BoR Daily Digest | JC Penney Survival, Big Data to Boost Sales, Retail / Designer Collaborations, Walmart’s Restocking Struggles, Facebook & Ads


Will J.C. Penney Survive? –

“This week J.C. Penney released its fourth quarter earnings results and they were dismal. Comparable store sales nosedived by 31.7% in the fourth quarter of 2012 versus the prior year. Internet revenue sank by 34.4%, and gross margin dropped from 30.2% to 23.8%.  […] In January 2012, Ron Johnson, Penney’s CEO, announced that instead of offering weekly sales, the retailer was reducing prices across the board. Johnson’s pitch to consumers was in essence, “Why wait for a sale? We have low prices all of the time.” To be clear, Johnson was not claiming that Penney’s everyday prices are the lowest, simply “fair.” The problem with this strategy is that when a retailer sells fairly commoditized products in a generic selling environment — as Penney currently does — it needs sales to motivate consumers to visit a store.”

IBM Smarter Commerce Gives LabelSneak Big Data Boost –

“IBM announced a collaborative arrangement with LabelSneak, a small online retailer of discounted designer menswear that is using IBM Smarter Commerce technologies to create unique shopping experiences aimed at the millennial consumer. Essentially, LabelSneak is using big data to glean insight into what millennial men are looking for in terms of clothing, and the company has seen 148 percent growth in its revenue, tripling its sales in less than one year since beginning to work with IBM’s technology. […] ‘With consumer behavior so volatile, marketers need to know what consumers want, before the consumers do themselves,’ said Ade Shannon, CEO of LabelSneak, in a blog post about his company’s work with IBM. ‘Besides analyzing their own data to learn how they have performed in the past, businesses need to be able to look forward and change before the market does.’ ”

Retailer/Designer Collaborations: The Missing Link –

“[…] In the first half of 2013, several new partnerships have been announced including Duro Olowu, Nanette Lepore, Marchesa and more for JC Penney; Derek Lam for DesigNation atKohl’s; and Keds for Kate Spade New York.  Joe Fresh, a Canadian designer, also just announced they are launching into 700 JC Penney stores starting March 15th.  […] Do retailers and designers measure the success of these collaborations purely on sales results? Not necessarily.[…] In fact, their success is not measured in dollars, but in overall media impressions. In my opinion, there are other more productive ways a retailer and designer can gain media exposure.  Creating and investing in a new line of products is a very expensive form of advertising, and I think both the retailer and brand do want to measure success in sales dollars, not media impressions.”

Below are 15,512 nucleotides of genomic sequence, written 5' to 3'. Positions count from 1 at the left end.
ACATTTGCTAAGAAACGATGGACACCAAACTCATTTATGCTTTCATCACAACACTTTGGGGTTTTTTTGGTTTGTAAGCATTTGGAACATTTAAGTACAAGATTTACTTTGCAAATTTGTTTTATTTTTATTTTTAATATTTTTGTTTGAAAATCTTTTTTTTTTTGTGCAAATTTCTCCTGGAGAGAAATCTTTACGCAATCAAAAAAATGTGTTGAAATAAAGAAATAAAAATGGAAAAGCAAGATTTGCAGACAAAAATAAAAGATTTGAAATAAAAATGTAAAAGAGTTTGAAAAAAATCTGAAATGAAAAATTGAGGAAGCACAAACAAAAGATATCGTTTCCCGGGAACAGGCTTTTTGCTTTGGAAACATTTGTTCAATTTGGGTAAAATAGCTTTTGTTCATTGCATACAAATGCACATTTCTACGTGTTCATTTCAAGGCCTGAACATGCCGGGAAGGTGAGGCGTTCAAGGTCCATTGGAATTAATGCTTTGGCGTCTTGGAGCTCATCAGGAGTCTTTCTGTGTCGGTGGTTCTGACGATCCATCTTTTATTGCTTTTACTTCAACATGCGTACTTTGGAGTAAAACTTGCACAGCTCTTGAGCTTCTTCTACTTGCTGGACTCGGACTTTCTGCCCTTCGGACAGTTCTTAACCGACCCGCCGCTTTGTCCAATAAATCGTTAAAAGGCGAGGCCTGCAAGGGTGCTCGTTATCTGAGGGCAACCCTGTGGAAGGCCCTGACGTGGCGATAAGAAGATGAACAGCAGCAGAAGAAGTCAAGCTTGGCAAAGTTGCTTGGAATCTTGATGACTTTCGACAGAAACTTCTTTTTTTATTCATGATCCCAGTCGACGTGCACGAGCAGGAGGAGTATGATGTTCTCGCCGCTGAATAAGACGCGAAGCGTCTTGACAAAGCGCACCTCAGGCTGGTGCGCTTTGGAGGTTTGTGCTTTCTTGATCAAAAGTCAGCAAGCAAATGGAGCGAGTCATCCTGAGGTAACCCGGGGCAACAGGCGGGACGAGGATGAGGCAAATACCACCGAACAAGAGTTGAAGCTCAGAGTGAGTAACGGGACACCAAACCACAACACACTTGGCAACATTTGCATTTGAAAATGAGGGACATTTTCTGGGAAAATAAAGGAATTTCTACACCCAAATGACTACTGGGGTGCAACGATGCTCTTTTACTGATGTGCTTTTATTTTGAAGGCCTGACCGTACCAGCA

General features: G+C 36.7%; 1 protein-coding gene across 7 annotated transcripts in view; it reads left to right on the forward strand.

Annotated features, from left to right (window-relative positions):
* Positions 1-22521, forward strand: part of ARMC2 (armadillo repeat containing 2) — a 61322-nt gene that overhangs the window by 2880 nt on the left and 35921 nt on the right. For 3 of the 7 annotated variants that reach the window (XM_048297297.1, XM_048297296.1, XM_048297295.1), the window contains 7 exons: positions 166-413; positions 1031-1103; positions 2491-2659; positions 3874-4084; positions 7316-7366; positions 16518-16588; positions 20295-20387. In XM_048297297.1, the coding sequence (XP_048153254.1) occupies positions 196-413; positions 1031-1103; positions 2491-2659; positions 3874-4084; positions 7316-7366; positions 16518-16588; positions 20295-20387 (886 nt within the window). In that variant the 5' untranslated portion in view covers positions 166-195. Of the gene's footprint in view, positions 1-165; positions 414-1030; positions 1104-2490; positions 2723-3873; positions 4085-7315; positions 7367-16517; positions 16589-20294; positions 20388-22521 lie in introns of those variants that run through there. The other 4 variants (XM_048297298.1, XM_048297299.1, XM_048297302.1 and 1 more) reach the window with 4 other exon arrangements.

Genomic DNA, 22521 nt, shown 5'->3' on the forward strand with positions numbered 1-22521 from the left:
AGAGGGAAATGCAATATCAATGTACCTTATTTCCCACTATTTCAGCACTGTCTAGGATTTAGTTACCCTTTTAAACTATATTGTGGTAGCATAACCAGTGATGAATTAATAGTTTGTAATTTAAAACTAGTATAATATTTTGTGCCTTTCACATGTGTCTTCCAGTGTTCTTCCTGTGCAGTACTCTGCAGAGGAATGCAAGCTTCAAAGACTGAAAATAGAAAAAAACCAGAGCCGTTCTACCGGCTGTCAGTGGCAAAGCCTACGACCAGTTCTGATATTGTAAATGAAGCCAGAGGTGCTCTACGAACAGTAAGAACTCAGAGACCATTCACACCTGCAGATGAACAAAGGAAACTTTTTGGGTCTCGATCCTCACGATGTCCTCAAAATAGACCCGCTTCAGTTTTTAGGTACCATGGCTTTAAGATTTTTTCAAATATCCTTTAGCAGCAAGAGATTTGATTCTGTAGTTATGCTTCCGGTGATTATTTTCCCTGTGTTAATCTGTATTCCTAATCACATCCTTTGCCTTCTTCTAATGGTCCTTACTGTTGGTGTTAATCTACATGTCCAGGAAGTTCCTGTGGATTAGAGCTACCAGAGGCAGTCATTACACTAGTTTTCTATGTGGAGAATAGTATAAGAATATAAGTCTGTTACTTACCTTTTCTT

Wal-Mart Struggles to Restock Store Shelves as U.S. Sales Slump –

“Wal-Mart Stores Inc (WMT), already struggling to woo shoppers constrained by higher taxes, is “getting worse” at keeping shelves stocked, the retailer’s U.S. chief told executives, according to minutes of an officers’ meeting obtained by Bloomberg News. Once a paragon of logistics, the world’s largest retailer has been trying to improve its restocking efforts since at least 2011, hiring consultants to walk the aisles and track whether hundreds of items are available. It even reassigned store greeters to replenish merchandise. The restocking challenge emerged as Wal-Mart was returning more merchandise to shelves after a previous effort to de-clutter its stores.”

In Atlas Deal, Facebook Gets Serious About Measuring Ads –

“Facebook today formally announced a long-rumored deal to acquire Microsoft’s Atlas Solutions division today and that its interest in the technology stack boils down to measurement. […] Facebook has been steadfast that the effectiveness of its ads shouldn’t be gauged by clicks alone. Owning an ad server will allow the social network to track actions after a user is exposed to an add, so-called “attribution.” Atlas can help Facebook prove that exposing users to its ads does spur them to take an action – whether it’s providing their email address or making a purchase – even if they’ve never clicked on a Facebook ad.”


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